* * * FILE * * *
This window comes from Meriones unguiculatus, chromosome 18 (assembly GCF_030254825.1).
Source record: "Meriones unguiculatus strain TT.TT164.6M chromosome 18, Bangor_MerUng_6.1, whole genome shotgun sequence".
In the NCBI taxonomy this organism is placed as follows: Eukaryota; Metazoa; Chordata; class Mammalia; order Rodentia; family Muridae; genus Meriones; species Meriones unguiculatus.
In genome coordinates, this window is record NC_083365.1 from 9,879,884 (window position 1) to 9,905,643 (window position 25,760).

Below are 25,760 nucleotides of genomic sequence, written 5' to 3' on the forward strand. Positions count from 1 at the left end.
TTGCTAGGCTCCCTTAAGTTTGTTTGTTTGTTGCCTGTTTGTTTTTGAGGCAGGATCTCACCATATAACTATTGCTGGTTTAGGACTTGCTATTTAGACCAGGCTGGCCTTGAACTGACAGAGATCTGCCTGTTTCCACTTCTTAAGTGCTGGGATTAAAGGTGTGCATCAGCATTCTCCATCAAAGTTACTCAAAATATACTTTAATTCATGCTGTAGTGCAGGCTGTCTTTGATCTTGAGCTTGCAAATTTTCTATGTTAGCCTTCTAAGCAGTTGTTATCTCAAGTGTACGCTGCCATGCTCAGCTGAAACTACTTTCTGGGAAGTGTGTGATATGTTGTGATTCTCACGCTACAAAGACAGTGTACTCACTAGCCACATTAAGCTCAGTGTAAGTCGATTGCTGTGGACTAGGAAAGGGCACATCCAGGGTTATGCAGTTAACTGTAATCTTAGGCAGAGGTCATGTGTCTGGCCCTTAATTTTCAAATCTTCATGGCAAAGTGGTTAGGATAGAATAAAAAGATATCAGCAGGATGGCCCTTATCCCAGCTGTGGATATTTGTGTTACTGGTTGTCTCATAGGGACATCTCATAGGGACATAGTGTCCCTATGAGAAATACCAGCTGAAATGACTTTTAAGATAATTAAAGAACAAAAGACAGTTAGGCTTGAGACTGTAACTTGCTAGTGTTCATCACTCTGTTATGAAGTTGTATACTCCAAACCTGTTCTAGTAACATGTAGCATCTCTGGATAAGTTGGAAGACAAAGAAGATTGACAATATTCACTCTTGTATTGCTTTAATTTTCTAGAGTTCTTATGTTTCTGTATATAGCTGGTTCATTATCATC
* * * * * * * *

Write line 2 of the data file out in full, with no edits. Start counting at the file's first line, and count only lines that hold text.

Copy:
Source record: "Meriones unguiculatus strain TT.TT164.6M chromosome 18, Bangor_MerUng_6.1, whole genome shotgun sequence".